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Iraqi protesters pressed on with angry anti-government rallies in the capital and across several provinces for a fifth day Saturday, setting government offices on fire and ignoring appeals for calm from political and religious leaders.
Security agencies fatally shot at least 19 protesters and wounded more than three dozen on October 5, continuing a sustained deadly response that has claimed more than 80 lives since the upheaval began.
The semiofficial Iraqi High Commission for Human Rights, affiliated with the parliament, put the death toll at 94. It said nearly 4,000 people have been wounded since Tuesday, when mostly young demonstrators spontaneously initiated the rallies to demand jobs, improvements to electricity, water and other services, and an end to corruption in the oil-rich nation.
The violent deadlock presented the conflict-scarred nation with its most serious challenge since the defeat of the Islamic State group two years ago and deepened the political crisis of a country still struggling with the legacy of multiple, unfinished wars since the US invasion in 2003.
"It has been 16 years of corruption and injustice," said Abbas Najm, a 43-year-old unemployed engineer who was part of a rally Saturday in the square. "We are not afraid of bullets or the death of martyrs. We will keep going and we won't back down."
Scrambling to contain the demonstrations, Iraqi leaders called an emergency session of parliament Saturday to discuss the protesters' demands. But they lacked a quorum due to a boycott called by influential Shiite cleric Muqtada al-Sadr, leader of parliament's largest bloc. On Friday, al-Sadr called on Prime Minister Abdul-Mahdi's government to resign and hold early elections, saying the shedding of blood of Iraqis "cannot be ignored."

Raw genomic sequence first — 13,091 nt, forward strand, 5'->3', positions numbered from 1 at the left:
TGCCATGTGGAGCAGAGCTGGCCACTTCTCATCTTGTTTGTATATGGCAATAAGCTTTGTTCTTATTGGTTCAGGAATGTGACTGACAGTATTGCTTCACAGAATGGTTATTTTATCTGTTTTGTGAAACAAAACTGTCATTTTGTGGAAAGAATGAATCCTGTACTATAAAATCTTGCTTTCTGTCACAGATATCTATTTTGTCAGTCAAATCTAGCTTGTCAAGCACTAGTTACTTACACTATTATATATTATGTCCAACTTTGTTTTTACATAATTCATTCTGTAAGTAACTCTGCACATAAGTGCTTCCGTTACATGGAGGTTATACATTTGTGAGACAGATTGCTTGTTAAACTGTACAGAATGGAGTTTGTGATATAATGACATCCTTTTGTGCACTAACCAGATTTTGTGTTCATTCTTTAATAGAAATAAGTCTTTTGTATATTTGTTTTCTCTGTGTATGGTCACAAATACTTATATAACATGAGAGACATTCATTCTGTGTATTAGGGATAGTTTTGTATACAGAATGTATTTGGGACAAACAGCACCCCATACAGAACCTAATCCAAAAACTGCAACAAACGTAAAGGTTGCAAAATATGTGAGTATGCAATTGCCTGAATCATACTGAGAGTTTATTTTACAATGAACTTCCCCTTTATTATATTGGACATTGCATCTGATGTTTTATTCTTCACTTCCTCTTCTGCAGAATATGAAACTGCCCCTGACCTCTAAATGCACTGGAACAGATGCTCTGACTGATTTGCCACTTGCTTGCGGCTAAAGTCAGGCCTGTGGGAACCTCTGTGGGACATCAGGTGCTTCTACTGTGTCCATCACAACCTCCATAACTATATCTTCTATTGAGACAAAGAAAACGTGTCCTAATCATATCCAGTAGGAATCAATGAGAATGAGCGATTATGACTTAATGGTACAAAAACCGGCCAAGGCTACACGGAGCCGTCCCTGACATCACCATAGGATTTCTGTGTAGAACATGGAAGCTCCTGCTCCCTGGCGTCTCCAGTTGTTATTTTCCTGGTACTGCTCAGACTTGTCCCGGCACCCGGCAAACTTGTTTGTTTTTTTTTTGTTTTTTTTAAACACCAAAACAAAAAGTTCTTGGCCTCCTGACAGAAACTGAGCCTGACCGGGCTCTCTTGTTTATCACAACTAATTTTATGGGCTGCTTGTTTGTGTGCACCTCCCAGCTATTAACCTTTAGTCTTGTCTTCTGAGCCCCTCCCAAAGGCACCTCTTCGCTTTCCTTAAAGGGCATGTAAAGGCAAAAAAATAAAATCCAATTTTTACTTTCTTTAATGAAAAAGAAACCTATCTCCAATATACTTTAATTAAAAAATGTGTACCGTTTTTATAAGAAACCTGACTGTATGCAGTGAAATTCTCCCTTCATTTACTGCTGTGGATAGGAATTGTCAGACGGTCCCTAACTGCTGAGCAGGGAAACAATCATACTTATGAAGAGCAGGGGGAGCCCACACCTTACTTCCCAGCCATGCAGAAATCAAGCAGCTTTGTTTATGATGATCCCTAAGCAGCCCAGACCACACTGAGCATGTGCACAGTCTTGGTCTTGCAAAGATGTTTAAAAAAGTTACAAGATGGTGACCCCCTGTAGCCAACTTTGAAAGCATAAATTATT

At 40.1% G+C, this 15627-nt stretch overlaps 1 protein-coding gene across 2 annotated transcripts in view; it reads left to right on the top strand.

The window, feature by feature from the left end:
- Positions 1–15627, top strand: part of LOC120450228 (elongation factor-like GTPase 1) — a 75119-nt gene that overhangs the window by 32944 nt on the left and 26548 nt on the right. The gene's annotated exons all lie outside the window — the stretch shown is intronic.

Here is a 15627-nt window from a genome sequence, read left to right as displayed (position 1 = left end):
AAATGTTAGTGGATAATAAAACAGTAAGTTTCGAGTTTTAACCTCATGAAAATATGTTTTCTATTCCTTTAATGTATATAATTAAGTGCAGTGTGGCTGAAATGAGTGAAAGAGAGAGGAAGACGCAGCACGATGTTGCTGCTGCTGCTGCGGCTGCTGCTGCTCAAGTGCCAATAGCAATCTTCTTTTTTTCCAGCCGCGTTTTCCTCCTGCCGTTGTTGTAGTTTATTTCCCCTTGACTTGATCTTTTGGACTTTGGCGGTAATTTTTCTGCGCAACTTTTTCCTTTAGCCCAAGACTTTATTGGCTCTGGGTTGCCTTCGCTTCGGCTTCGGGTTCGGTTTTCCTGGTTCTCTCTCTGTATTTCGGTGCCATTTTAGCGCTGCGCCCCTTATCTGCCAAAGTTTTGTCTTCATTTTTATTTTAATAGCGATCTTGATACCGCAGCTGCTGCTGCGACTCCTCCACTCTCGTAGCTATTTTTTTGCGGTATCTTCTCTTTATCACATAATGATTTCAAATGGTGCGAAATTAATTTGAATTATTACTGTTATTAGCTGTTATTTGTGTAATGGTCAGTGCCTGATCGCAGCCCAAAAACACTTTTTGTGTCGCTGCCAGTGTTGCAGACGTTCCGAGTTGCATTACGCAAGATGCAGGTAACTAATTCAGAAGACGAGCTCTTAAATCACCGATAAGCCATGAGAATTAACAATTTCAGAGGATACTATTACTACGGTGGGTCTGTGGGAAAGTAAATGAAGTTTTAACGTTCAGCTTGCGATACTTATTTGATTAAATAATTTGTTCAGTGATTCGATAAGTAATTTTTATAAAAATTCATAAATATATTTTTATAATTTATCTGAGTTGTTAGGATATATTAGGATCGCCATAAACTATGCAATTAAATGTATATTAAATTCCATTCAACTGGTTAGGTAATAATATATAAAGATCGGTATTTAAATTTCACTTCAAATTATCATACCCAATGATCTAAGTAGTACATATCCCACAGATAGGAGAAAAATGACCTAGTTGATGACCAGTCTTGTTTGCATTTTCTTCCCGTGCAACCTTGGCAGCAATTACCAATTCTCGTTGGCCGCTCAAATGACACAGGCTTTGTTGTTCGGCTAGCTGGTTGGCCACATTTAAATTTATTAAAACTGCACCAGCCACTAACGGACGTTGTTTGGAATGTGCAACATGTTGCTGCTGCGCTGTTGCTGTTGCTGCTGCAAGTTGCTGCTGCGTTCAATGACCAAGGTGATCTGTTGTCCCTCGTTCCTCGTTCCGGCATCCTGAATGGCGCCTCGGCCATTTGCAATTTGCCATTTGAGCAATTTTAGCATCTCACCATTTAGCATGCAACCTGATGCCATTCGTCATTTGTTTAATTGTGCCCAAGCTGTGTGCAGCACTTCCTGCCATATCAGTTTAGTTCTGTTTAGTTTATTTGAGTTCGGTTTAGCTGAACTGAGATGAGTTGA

Abdul-Mahdi said in an address to the nation that the protesters' "legitimate demands" had been heard, but he defended the deadly response of security forces as a "bitter medicine" that was necessary for the country to swallow.
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In a desperate attempt to curb the growing rallies, authorities blocked the internet Wednesday and imposed a round-the-clock curfew on Thursday. The curfew, ignored by protesters, was lifted at 5 a.m. Saturday, allowing shops to open and traffic to flow in most of Baghdad before the new demonstrations began.
As in previous days, protesters waited to gather until the afternoon, when temperatures were cooler and ensured greater participation, and security forces responded by opening fire.
Health and security officials said more than a dozen people were killed and about 40 wounded in the capital on Saturday when security forces opened fire during protests in various neighborhoods, including central Tahrir Square, which remained closed to cars, and around which special forces and army vehicles deployed in an operation that extended as far as 2 kilometers (1.2 miles) away. The forces also unleashed tear gas, said health, police and medical officials who spoke on condition of anonymity because they were not allowed to brief reporters.
A protester who refused to be named for fear of repercussions said anti-riot police directly opened fire at the protesters. The military initially tried to stop the police but ultimately left the area, the protester said.
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